Eve: Do you remember why Eastern Parkway closed?

Henry:  The neighborhood changed, after the war, a lot of people were there,  for instance, a lot of people you wouldn’t know but you know, doctors, actors,  businesspeople,  like Sam Levinson, but these people started moving out to Long Island after the way,  all these towns sprouted up, people moving away, getting away from the crowded tenements I guess,  moved out to these reasonable houses, out to the island,  the neighborhood changed.  It changed, and new people started moving in, and it was Central America or colored people moving in, I remember one time someone came up to George and George said,  “what can I do?  I can’t do anything about it.”  The neighborhood changed.  Eastern Parkway, you wouldn’t know it, but in those days, it was, they had trees and benches,  people used to sit there and read and talk, and talk and read,  no fear of being mugged or anything.  And in the end, neighborhoods change.  A little while ago, a couple years, I don’t know how many years, I heard they had abandoned cars on the street,  benches were broken up, and it deteriorated, so business went down.  That was Eastern Parkway,  for King’s Highway, it was also a business area, it was nice, but then they opened a big shopping center down further in Brooklyn,  and the business went that way.

Eve: What do you remember most about the experience about working there?

Henry: Well, what can I say, I remember in its heyday, when that part of Brooklyn was very nice,  then over the years I see it deteriorating in front of me,  first one store, then the other store, it was very depressing, after a while. But the country changes, so that’s the way it is today.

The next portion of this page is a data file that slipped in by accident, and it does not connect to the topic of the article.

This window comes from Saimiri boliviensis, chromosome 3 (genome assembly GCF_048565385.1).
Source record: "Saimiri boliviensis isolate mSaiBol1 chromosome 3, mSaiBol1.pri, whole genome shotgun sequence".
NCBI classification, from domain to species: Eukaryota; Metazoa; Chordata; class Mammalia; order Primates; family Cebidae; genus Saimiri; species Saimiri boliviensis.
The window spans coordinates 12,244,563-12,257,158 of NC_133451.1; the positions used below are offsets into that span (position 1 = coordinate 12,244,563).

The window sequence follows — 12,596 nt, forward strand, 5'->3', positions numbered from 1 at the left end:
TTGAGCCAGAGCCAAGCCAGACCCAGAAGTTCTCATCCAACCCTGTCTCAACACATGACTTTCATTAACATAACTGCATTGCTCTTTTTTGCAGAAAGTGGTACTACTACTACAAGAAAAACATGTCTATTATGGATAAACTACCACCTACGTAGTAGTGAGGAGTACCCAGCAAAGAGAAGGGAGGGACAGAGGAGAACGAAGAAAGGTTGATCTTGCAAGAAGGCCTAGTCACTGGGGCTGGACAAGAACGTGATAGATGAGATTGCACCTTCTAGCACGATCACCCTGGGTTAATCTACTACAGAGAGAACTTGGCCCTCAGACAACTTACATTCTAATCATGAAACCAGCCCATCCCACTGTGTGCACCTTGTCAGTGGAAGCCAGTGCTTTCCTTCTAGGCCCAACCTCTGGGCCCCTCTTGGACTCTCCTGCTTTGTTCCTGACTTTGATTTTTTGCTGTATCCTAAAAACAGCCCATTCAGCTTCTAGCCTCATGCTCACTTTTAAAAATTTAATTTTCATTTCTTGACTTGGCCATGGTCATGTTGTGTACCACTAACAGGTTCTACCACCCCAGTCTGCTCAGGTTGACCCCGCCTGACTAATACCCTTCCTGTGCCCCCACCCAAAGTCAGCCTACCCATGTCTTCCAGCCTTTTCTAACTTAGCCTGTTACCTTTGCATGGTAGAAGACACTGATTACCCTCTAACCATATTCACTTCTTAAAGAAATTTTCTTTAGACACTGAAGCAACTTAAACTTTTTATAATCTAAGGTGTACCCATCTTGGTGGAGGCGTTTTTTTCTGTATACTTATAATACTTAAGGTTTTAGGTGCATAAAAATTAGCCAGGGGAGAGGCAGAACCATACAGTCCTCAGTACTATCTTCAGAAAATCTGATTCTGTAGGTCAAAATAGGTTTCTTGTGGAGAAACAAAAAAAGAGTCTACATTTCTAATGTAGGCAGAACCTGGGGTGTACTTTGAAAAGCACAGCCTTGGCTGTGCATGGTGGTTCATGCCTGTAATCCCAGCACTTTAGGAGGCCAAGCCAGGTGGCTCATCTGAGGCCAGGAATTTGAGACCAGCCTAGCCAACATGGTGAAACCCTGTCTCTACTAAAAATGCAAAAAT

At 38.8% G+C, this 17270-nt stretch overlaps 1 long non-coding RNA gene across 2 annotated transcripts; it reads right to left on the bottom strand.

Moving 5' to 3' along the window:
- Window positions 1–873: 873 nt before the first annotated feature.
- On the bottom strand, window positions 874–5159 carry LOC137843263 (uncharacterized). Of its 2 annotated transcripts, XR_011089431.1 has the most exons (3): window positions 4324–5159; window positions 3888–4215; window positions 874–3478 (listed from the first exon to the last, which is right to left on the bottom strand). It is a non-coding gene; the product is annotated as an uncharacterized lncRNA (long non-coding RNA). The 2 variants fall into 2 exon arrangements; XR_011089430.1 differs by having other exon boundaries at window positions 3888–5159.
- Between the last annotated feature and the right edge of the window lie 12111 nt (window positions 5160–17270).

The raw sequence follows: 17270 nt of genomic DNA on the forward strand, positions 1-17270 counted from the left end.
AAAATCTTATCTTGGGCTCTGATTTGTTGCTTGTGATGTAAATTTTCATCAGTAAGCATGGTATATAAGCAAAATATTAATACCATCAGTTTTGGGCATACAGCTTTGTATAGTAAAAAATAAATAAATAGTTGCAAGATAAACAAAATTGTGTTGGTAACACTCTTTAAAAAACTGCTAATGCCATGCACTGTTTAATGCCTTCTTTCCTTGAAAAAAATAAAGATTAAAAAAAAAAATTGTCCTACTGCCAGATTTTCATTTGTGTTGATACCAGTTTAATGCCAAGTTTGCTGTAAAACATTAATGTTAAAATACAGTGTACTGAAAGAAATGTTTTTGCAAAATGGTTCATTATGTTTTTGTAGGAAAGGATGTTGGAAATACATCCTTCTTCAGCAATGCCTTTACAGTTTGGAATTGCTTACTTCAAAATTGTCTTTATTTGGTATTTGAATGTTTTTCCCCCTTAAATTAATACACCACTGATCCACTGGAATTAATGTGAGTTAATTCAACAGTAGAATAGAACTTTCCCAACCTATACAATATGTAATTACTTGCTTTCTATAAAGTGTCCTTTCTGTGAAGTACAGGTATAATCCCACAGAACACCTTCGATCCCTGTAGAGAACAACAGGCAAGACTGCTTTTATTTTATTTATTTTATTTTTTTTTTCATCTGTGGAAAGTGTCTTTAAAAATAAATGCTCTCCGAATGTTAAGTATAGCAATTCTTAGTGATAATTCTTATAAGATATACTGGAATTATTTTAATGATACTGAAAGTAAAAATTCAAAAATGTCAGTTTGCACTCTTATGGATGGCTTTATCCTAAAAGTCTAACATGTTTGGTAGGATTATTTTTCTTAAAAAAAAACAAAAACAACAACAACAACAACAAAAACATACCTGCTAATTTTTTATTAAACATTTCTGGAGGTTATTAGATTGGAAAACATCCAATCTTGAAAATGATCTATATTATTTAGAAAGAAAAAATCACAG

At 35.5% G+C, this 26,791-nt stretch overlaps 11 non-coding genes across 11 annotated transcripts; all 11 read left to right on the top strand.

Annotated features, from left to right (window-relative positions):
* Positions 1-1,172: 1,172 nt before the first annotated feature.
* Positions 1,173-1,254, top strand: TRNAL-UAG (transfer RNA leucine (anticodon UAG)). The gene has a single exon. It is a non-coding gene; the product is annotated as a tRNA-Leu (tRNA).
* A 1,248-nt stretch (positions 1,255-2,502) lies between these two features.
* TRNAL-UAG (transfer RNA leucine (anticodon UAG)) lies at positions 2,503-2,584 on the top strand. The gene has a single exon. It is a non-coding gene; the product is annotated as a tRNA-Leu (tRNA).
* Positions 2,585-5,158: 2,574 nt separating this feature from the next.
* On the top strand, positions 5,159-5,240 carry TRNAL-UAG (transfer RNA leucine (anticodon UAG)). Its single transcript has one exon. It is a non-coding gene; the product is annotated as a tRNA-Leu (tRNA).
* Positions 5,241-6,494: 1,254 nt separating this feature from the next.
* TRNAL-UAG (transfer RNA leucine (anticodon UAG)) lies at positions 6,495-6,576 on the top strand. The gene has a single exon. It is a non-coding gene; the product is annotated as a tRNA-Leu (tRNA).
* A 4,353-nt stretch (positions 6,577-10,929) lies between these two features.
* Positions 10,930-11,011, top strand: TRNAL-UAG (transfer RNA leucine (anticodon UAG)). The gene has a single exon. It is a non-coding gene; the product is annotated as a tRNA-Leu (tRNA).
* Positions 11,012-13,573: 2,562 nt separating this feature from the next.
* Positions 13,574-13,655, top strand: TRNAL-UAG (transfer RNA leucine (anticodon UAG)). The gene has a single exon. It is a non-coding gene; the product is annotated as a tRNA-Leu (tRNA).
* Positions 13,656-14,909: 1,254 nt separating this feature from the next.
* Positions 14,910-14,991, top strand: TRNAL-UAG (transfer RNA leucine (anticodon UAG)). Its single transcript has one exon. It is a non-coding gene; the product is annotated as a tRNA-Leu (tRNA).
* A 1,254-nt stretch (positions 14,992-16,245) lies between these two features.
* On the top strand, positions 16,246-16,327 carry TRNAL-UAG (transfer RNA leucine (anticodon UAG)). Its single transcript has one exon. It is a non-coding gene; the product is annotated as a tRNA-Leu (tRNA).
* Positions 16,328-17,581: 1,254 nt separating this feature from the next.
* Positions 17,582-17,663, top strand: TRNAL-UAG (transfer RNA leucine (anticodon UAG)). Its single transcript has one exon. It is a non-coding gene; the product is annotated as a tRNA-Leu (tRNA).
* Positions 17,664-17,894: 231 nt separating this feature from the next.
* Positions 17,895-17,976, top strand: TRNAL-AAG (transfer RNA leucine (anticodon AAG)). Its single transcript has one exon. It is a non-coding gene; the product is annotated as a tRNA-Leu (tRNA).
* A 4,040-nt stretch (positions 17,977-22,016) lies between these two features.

Eve: Now, you mentioned that you actually served in the military as well? What years was that?

Henry: Yeah, the Air Force. ‘40 to ‘46.

Eve: What do you remember about the food at Dubrow’s, since it was all about the food?

Henry: The food was good.  All homemade, you can always remember the meats were all, the dairy, we used to make this rice pudding, the kugels,  things like that, it was made fresh,  You can’t find it any place today, I’ve looked for it. Or danish,  that’s another thing. We used to make danishes, with butter and everything else,  people used to know what time the danishes were ready and come out to buy it.  Today you buy danishes, boxed to serve, they don’t taste the same.  People today don’t realize what food used to taste like.  Fresh foods. Cause everything has changed so much. 

Eve: I’ve been very impressed by how many people remember very specific foods from Dubrow’s…

Henry: Another thing we used to do, when it came to Thanksgiving, we had Thanksgiving of couse, and at Eastern Parkway, we used to take orders at Thanksgiving, for dinner, not like today, in those days, “what time for you want your dinner?” 3 o’clock, 2 o’clock, it didn’t matter, anyway we’d have turkeys, made fresh about that time and all the vegetables are hot and fresh and the pie was just freshly baked, so when you took it out and took it home, it would, you would leave it right in the box, took it right home, so the person didn’t even have to heat it, and today, you go to Boston Market or some place, and they’re made ahead of time, it’s not the same.  Food’s not made the same way anymore.

Sunday, March 14, 2010

Interview with Henry Jablonski, Part 1